PERSPECTIVE Artists magazine, Editors choice 2 min read

5 Tips for More Depth in Seascapes

create perspective in seascapes
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Tips and tricks for adding depth and perspective to your seascapes

Painting seascapes can present unique challenges in terms of creating depth and perspective. If you’re looking to create more expansive paintings seascape paintings, here are five things to pay attention to in your work. Follow along as I walk you through how to apply these observations to a seascape painting.

Artist’s Toolkit

OIL PAINTS: titanium white, yellow ochre, cadmium yellow, phthalo blue, quinacridone magenta, Utrecht vivid purple deep Payne’s gray

SURFACE: 9″ x 12″ Legion Oil Paper

BRUSHES: #4 Filbert, #12 Mop, Makeup Brush

ADDITIONAL: Odorless Solvent and Paper Towels

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Utrecht Oils

Oil Brushes

Oil Paper

Seascape Painting Demonstration

Reference Image. Credit: Jess Loiterton via Pixels.

1. Perspective

Look for the basic perspective lines. In this example, the cresting waves are parallel with the shoreline. If the waves in your subject aren’t parallel with the shore, they would generally be parallel with each other. This means that from the shoreline to the horizon, the receding rows of waves would share a common vanishing point.

Establish general lines of perspective.

2. Color and Saturation

Pay attention to color temperature and saturation, particularly at the horizon. The sky at the horizon is often less saturated and can become warmer, depending on the specific lighting situation. In this case, I achieved this effect by scumbling a layer of light orange on top of the blue base layer. The water at the horizon often appears darker than it is, because the sky is relatively light in value. Comparing this to the darks in the foreground, I made the dark areas in the cresting waves darker and more saturated as they advanced.

Focus on color and saturation

3. Scale

The next element to focus on is scale. I made my marks bigger in the foreground and smaller and tighter as they receded. When working on an ocean surface, keep in mind that you’re observing a plane that recedes a great distance while only accounting for a short vertical distance on the canvas. In the reference photo, this area might appear somewhat flat, so to create depth, spend time observing the subtle difference in the scale of the texture as the waves recede.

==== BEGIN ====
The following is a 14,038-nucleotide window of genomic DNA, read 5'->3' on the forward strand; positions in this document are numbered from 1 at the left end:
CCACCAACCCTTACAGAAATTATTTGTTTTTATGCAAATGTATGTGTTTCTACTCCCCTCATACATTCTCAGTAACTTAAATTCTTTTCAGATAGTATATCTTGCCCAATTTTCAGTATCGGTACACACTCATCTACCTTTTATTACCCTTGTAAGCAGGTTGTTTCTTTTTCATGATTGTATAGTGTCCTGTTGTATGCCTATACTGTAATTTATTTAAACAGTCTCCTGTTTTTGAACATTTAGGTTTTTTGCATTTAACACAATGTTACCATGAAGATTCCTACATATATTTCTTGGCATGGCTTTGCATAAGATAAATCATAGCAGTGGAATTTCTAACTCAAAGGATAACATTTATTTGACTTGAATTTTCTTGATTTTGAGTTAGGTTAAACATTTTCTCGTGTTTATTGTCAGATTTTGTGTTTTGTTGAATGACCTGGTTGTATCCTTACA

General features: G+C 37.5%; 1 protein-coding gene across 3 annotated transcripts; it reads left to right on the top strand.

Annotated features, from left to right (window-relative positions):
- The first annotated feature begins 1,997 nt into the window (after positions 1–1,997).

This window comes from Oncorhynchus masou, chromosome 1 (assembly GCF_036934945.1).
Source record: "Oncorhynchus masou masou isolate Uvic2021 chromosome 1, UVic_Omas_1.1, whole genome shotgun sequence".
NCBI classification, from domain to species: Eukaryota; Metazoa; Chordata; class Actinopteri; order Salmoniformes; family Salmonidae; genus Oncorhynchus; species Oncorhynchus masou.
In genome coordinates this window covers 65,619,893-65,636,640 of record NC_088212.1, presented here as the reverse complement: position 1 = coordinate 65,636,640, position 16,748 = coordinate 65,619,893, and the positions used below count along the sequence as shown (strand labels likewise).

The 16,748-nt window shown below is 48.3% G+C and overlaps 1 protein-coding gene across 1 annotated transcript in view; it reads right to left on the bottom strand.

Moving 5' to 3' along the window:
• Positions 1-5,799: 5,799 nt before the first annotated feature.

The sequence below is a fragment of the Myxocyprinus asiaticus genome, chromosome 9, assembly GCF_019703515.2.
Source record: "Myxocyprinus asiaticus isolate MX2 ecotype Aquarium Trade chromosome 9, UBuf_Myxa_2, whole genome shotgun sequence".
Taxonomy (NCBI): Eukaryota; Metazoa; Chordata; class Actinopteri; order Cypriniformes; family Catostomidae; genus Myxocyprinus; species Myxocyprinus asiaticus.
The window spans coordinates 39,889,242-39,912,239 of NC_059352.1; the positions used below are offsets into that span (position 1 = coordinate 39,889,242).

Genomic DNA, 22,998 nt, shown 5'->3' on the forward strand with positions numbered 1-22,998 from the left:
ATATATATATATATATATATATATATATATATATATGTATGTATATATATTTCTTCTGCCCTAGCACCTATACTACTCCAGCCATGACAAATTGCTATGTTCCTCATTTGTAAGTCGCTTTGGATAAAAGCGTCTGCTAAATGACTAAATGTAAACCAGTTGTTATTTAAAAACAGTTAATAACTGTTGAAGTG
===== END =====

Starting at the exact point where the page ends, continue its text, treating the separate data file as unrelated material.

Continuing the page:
Introduce scale variation in your brushwork

4. Edges

The horizon line is sharp in the reference photo, but softening it helped to push it back. By contrast, sharpening the edges in the cresting waves brought them forward. To soften the horizon line, I used a mop brush and my finger. The cresting waves in the foreground were created by pushing down into the base, lifting vertically, and lightly dragging toward the back side of each wave. Softening the back side of each wave further helped to suggest the sea spray and created more contrast between the edges in the painting.

Employ strategic edge variation.

5. Texture and Final Details

Finally, look for contrasting textures between the sand and water. I switched to a palette knife to emphasize that contrast and bring the sand forward by creating contrast against the brush strokes in the water and sky. Starting with the highlights, I lightly scraped the palette knife across the paper, following a path I imagined the knife would take if it were conforming to the undulating surface of the sand.

Contrast textures and details


Try this demo for yourself and share your experience in the comments below! What are some of the things you look for when creating depth in seascapes?

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Meet the Artist

Scott Maier is an artist and a content contributor to He’s also the author of the instructional art book, See, Think, Draw: An Easy Guide for Realistic Drawing and Beyond.

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